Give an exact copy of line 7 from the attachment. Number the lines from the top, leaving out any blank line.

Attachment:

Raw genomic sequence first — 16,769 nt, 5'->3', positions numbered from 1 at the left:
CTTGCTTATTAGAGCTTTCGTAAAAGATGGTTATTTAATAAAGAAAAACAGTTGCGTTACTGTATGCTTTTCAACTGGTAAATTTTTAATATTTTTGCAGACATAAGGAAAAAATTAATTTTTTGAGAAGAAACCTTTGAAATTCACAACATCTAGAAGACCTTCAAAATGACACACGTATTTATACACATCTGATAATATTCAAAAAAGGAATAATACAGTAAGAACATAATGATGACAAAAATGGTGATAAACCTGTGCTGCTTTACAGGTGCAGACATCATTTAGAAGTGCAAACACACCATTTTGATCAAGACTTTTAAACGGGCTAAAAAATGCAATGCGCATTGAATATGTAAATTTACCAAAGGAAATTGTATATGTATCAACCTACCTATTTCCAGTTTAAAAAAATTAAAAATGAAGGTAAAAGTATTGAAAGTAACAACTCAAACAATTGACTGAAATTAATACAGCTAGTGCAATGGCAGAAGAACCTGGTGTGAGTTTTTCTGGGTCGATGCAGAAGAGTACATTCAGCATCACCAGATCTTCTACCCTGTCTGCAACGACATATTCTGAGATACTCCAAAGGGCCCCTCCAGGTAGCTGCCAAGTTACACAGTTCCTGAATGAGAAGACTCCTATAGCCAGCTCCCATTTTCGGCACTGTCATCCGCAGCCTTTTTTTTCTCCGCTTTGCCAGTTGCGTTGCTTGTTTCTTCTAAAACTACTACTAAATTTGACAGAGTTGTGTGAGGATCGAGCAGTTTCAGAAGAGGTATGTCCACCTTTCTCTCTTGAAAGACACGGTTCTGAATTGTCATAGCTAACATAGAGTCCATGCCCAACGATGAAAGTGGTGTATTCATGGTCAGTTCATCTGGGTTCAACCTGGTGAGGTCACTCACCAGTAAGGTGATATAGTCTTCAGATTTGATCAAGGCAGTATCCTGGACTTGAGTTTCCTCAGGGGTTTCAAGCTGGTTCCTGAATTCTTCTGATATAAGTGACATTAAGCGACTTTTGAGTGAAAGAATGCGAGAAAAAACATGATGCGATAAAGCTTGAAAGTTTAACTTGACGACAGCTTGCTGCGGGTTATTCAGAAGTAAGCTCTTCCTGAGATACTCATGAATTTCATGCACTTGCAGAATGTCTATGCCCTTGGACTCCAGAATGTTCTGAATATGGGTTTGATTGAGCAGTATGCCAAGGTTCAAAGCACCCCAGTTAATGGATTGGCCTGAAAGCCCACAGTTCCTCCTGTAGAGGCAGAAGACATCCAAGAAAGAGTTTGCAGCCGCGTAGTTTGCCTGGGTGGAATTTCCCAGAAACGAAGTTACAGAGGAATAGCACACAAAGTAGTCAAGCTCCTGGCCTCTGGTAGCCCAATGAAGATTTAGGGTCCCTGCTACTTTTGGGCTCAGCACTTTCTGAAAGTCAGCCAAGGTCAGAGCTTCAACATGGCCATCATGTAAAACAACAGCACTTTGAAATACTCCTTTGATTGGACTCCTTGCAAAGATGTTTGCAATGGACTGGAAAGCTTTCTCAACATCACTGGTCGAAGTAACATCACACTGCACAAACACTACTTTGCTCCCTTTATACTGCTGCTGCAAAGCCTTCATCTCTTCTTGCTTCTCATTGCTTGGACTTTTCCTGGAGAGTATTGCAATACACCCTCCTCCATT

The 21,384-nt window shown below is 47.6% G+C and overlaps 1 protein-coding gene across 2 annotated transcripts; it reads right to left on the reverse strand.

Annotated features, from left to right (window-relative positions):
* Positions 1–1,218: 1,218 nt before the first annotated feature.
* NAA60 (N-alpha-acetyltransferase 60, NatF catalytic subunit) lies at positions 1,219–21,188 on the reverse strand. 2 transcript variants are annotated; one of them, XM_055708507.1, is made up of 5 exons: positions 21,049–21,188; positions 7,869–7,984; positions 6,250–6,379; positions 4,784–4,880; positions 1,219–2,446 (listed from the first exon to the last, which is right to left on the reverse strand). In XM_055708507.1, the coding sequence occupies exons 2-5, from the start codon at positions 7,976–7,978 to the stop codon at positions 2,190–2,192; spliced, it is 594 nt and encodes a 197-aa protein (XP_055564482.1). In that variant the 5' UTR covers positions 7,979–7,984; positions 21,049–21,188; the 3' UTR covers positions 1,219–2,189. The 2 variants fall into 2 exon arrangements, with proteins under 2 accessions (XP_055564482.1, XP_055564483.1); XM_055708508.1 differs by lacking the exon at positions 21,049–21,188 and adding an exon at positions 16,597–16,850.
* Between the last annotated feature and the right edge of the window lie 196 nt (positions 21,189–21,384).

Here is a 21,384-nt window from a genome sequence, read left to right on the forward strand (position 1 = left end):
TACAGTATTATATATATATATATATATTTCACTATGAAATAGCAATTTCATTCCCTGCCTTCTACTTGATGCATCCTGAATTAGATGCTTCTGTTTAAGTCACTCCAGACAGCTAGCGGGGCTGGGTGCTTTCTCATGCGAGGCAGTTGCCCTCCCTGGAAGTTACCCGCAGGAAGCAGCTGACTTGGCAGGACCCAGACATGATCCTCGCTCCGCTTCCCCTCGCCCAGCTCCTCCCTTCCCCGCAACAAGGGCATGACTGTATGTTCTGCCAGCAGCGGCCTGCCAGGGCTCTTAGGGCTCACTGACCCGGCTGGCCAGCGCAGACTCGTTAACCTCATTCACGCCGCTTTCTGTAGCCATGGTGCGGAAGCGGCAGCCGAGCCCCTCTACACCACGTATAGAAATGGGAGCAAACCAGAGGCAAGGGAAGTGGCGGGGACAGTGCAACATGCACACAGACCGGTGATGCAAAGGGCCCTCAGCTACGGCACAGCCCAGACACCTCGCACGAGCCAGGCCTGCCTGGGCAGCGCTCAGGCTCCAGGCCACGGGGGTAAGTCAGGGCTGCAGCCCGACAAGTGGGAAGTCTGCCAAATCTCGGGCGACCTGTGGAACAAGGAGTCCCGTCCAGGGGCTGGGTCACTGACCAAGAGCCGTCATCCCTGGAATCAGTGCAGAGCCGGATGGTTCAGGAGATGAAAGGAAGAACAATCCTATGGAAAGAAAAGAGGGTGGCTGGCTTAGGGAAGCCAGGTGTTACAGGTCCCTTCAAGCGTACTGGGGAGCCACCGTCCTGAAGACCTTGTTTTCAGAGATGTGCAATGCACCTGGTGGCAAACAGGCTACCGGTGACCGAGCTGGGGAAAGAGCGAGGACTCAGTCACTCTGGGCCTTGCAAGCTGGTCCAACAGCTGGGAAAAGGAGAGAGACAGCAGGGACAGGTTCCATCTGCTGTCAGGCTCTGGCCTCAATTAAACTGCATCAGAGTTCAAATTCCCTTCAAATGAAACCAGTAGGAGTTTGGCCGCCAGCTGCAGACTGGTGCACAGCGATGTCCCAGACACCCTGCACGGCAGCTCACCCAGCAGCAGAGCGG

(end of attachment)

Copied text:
* Between the last annotated feature and the right edge of the window lie 196 nt (positions 21,189–21,384).